Former President Donald Trump’s executive order forcing health insurers to be transparent about healthcare pricing was seen by many as a victory for patients, but the healthcare industry fought the effort.
The order forces insurance providers to make data files on the costs of various procedures, which will then allow technology companies to design apps that allow patients to see the cost of treatment under their own plan along with the costs under other insurance providers, according to the Associated Press.
The order would give patients visibility into their healthcare and how much it costs, allowing them to better compare prices across providers. The healthcare industry sued to block the rule, which took effect in January. Courts rejected hospitals’ arguments that prices should remain opaque. (RELATED: Trump Administration Finalizes Rule Ordering Health Insurers Show Prices Upfront, Will Take Effect Beginning In 2022)
Keeping healthcare rates unclear to patients is lucrative for hospitals, and is a major driver of U.S. medical costs that are largely paid by American companies and workers, The Wall Street Journal reported. Total private health insurance expenditures in the U.S. have surged by 50% between 2009 and 2019, and the hospital sector is worth $1.2 trillion.
The secret around these rates prevents competitors from knowing what other medical providers are paying, The Journal’s analysis of data from Sutter Health, a Northern California system with two dozen hospitals, found pricing that was sometimes extreme. One hospital revealed rates for a complex cardiac procedure that ranged from $89,752 to $515,697, depending on the insurance plan.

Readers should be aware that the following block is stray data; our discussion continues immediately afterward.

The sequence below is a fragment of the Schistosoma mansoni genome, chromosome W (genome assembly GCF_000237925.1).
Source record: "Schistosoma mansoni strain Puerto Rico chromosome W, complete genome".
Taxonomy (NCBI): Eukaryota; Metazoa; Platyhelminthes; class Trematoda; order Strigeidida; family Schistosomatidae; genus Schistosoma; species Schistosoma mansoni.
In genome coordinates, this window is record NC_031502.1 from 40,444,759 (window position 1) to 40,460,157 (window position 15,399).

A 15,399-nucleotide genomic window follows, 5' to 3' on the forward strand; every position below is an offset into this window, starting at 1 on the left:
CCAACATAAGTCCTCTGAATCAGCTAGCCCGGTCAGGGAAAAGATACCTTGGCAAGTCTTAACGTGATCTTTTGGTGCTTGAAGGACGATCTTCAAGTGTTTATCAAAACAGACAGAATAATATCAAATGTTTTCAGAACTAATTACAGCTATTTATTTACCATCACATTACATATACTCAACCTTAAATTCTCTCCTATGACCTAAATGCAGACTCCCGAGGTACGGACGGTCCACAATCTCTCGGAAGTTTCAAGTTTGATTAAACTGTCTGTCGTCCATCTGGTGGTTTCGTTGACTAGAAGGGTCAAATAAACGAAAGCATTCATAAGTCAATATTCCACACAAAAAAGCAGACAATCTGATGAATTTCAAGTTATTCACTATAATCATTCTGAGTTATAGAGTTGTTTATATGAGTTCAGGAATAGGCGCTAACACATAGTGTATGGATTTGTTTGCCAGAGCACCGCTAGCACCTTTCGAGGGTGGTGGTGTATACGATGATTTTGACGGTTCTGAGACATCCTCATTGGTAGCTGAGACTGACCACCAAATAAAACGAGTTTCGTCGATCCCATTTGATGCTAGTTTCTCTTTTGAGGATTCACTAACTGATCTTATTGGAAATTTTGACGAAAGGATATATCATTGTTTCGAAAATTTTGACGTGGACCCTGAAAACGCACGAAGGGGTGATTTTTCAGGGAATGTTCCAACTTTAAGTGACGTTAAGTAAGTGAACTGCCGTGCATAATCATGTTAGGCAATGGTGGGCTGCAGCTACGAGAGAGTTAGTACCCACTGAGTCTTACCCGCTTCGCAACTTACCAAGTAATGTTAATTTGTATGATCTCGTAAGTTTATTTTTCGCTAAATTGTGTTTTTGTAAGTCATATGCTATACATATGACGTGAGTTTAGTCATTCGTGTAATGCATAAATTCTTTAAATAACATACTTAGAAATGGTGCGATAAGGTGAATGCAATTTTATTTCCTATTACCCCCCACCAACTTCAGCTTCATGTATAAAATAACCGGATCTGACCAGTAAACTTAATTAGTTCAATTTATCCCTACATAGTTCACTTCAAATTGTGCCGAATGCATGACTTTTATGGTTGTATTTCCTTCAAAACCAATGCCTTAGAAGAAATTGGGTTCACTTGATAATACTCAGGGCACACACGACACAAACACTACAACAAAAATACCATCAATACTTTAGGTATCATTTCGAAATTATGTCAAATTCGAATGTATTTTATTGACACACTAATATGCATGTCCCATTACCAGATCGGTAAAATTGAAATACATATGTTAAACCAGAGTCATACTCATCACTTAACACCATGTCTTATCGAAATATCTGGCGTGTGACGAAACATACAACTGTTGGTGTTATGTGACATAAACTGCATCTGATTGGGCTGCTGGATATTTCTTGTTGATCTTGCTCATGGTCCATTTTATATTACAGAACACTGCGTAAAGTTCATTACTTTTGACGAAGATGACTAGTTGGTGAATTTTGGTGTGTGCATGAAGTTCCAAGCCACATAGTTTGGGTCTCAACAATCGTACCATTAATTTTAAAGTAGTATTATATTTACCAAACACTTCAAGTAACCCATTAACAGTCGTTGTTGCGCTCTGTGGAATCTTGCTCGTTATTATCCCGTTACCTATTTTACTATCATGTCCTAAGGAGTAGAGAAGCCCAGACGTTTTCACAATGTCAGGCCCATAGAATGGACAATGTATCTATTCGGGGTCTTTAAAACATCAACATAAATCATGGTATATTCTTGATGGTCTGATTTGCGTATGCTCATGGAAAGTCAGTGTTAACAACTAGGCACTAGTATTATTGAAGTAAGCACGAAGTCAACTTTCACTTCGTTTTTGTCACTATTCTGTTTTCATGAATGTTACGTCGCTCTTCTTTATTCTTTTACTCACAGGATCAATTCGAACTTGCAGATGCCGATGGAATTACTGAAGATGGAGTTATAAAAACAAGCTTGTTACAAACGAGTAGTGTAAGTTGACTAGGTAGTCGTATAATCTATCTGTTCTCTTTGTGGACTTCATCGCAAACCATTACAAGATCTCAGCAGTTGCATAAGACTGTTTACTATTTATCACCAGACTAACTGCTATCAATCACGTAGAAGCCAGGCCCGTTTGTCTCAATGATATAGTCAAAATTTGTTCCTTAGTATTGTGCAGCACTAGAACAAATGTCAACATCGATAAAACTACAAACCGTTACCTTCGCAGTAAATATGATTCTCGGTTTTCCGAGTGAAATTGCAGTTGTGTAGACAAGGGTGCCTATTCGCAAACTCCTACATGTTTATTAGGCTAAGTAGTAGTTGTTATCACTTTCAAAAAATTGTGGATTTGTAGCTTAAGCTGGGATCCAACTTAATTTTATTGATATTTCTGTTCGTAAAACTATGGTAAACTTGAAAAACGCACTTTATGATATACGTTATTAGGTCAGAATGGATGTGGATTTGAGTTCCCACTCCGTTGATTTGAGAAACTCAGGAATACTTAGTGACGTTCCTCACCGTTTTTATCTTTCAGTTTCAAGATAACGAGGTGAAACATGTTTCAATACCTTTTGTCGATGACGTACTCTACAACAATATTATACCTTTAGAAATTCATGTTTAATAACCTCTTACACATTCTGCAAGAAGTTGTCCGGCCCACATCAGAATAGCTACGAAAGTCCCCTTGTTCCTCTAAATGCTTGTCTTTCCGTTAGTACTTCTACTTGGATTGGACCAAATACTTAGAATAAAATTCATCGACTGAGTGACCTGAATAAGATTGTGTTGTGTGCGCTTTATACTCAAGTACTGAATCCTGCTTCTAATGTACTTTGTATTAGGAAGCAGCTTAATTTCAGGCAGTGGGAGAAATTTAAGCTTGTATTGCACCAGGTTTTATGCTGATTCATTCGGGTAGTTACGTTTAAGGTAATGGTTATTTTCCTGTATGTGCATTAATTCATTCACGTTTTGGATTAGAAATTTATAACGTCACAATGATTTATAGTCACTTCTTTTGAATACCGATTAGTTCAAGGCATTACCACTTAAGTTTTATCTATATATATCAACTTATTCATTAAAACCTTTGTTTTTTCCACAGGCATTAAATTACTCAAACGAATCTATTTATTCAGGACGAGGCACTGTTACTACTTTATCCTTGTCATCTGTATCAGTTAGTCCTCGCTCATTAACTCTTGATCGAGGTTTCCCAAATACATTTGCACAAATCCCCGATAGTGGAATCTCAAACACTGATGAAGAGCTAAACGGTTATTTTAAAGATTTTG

The same procedure at the same hospital can cost different prices, and for commercial plans not backed by the government, insurers are responsible for negotiations confidential contracts for what they and the patient pay.
Insurers with more market share usually get more price breaks for plans that push patients into particular hospital systems, and hospitals set prices based on their own targets for overall margins and according to what the market will pay, the Journal reported. These dynamics and incentives cloud transparency into what medical services will cost for patients.
A big insurer often has several rates for the same service among the types of plans it offers. A Sutter hospital in Berkeley, Calif., Anthem Inc. has a Medicaid plan that pays $6,337 for vaginal birth, Sutter data showed, according to the Journal. Meanwhile, the rate listed for Anthem’s commercial plans is $14,928.
The federal transparency rule would force hospitals to publish their rates that they charge insurers for 300 common services in a way that is easy for patients to understand and access. While some hospitals said they would be working to post the information soon, at least one hospital has said it wouldn’t be publishing its negotiated rates.
Christus Health in Texas said it wouldn’t be publishing its rates because doing so would “only be useful for our competitors” and would “lead to confusion.” Instead, a spokeswoman told the Journal the nonprofit would be offering a tool so consumers could look up pricing on 300 services and other data in Medicare and Medicaid pricing.
Hospitals that don’t comply will face a civil penalty of up to $300 a day, although for most hospital systems, the penalty is hardly a burden.
Some hospitals have said the rule is an extra burden on them while they’re fighting the coronavirus, according to CNN. The American Hospital Association (AHA) wrote to the Joe Biden transition team, asking them to exercise discretion in enforcing the rule.
“Whichever way that issue is resolved in consultation with your administration, now is not the time to heap these requirements on hospitals that need to keep their focus and resources devoted to caring for patients and administering vaccines,” Richard Pollack, the AHA’s chief executive officer, wrote, according to CNN.